The first is the 1971 British retelling of Edgar Allan Poe’s Grand Guignol murder classic starring Jason Robards, Herbert Lom, diminutive Michael Dunn, beautiful Christine Kaufmann as “Madeleine”, and early Bond villain Adolfo Celi as the Inspector. A bit of mess as only AIP could do successfully, and it makes a fun Blu-Ray double bill with the more infamous Dean Stockwell-lead “Dunwich.” Inspired by the works of H.P. Lovecraft, virginal Sandra Dee – a decade removed from “Gidget” and trying for a more adult career by briefly exposing her breasts – is chosen by crazed Wilbur Whateley (Stockwell) to be his doorway for the immortal Old Ones to return and shatter our reality. This requires sex with her on a rock while lightening crashes. Go Dean, go! (Available 3/29/16.)

2016; $42.98; UR
The immortal MST video saga continues with four more never-before-released episodes from the Greatest Damned TV Show Ever Made – and three of them are from Roger Corman! The four include 1958’s “Teenage Cave Man” starring a pre-“Man From UNCLE” Robert Vaughn, “Deathstalker III: Deathstalker and the Warriors from Hell” (1988), “Time Walker” (1982, aka, “Being From Another Planet”), and 1960’s “12 to the Moon” featuring a cameo by silent-film star Francis X. Bushman. We’ve always had a soft spot for “Cave Man”: The ending is original as hell, despite being a bit slow in spots. Watch for Hollywood DJ Beach Dickerson playing the bongos, and Frank DeKova – Chief Wild Eagle from “F Troup” – as the bad guy. (Available 3/29/16.)

2016; $42.98-55.98; UR
The original “Perry Mason”, legendary for always climaxing in a thrilling courtroom reveal each week from 1957 to 1966, was resurrected in the 80’s as a string of wildly popular made-for-TV movies. Both starred Raymond “Godzilla” Burr as the titular legal genius, and Barbara Hale (wife of Alan “The Skipper” Hale) as his secretary, Della Street. This collection contains the final six movies in the series, including “The Case of the Killer Kiss”, Burr’s last-ever theatrical appearance, made shortly before his death in 1993.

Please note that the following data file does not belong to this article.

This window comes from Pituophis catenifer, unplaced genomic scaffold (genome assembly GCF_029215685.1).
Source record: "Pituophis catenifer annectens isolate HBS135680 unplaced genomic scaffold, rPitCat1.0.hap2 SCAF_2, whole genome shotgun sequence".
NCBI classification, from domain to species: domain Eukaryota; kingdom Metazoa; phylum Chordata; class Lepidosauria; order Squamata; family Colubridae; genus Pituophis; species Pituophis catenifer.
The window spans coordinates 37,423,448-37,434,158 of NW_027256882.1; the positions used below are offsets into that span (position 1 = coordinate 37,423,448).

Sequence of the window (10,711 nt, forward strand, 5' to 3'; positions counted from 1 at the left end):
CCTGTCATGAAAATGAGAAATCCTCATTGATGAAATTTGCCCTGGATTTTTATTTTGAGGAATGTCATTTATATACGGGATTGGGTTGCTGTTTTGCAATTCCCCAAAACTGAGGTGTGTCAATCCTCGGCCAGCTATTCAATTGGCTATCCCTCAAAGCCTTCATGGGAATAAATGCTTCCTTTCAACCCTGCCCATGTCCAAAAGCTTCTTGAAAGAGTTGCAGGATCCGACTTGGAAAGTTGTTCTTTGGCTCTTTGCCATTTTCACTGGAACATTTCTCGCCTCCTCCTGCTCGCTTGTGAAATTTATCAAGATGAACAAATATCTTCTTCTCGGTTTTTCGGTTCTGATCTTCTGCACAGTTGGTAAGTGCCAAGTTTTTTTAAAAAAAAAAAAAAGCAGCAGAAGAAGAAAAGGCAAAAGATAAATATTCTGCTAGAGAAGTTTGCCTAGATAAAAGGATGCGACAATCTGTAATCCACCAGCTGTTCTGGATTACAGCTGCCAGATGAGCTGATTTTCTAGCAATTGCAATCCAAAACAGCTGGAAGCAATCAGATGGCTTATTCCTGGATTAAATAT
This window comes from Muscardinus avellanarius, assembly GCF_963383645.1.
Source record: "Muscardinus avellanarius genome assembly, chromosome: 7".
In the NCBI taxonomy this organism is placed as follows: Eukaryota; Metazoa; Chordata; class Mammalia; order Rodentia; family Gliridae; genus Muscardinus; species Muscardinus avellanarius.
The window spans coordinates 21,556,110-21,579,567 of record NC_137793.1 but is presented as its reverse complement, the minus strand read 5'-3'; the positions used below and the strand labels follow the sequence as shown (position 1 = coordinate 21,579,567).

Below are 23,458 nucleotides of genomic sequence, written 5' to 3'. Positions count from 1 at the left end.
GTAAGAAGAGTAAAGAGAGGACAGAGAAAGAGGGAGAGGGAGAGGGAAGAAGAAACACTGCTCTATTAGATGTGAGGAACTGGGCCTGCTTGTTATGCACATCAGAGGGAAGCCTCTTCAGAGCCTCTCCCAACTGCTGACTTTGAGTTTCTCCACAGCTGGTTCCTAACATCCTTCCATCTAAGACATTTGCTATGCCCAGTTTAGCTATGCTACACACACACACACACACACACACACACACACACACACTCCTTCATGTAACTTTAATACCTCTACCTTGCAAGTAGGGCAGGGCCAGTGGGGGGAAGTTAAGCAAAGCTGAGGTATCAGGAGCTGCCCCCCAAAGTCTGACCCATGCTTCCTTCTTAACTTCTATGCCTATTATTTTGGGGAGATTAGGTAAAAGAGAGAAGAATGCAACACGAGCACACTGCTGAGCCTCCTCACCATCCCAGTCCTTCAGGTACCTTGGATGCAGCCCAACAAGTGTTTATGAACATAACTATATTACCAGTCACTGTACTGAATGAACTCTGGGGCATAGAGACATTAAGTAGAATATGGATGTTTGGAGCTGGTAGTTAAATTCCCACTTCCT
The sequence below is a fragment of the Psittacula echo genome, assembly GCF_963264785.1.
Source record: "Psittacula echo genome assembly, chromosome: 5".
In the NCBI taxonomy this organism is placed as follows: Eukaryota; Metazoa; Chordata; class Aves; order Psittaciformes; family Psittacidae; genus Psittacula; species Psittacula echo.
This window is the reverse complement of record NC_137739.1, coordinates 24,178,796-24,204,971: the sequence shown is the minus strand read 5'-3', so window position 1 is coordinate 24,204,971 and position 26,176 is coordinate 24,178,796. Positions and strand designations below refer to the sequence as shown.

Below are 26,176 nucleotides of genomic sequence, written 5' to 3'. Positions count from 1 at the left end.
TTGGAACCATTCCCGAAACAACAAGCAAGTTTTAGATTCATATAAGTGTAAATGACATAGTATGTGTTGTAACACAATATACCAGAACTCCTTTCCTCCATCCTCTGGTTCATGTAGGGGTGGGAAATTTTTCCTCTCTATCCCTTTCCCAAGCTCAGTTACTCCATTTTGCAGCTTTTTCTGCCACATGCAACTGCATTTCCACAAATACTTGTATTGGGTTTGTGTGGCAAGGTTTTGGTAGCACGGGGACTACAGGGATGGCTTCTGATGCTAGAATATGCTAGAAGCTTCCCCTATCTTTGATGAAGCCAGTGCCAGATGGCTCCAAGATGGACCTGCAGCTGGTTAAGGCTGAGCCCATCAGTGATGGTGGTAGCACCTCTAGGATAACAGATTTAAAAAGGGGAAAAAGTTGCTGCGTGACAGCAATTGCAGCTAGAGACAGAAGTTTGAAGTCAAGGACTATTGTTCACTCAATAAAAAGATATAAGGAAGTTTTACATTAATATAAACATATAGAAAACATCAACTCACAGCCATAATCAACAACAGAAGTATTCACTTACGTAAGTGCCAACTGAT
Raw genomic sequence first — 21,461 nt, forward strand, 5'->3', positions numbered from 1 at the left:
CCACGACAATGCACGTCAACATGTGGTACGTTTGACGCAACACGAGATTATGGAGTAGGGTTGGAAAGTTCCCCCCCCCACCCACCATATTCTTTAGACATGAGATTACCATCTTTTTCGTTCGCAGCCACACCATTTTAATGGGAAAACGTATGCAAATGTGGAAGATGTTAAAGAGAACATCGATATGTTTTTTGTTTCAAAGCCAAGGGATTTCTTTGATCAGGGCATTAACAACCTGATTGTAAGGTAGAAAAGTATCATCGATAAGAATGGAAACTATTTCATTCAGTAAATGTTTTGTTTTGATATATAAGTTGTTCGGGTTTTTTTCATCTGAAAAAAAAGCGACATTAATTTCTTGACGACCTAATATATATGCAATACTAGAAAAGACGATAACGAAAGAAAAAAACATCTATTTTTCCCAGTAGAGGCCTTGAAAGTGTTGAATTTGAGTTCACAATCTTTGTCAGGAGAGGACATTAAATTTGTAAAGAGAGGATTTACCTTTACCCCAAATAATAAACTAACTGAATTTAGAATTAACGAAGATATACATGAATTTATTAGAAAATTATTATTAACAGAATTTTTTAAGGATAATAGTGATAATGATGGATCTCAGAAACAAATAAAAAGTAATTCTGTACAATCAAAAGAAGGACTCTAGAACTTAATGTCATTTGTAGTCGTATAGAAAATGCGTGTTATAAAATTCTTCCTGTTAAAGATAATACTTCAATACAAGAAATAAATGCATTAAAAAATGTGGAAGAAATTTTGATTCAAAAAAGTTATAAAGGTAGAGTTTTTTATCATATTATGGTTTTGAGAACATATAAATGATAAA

2015; $24.98; R
Immortal movie-musicman Ennio Morricone won the only Oscar of his long and distinguished career for this violent, ugly, over-the-top Quentin Tarantino set piece. While lots of people loved seeing Samuel L. Jackson, Kurt Russell, Jennifer Jason Leigh (who picked up her own Oscar), Tim Roth, Michael Madsen, Bruce Dern,, verbally abuse and wail on each other for over 3 blood-soaked hours, it was the music that made it special. A remarkable technical achievement in every sense, with unearthly-beautiful cinematography and some of Q’s best writing, if simply too damned long for us to enjoy. But what the hell do we know? (Available 3/29/2016.)

2015; $19.98-39.98; PG-13
The final climatic battle sees local lass Jennifer Laurence … Actually, we’ve decided not to spoil it: There are a surprising number of people out there who skipped the climatic two-parter at the theaters in favor of watching both parts together on home video. We can relate. Needless to say, Laurence does us proud and the series wraps up with a ending that’s darkly “happy” without taking anything away from all the death and suffering along the way. We love you Jen.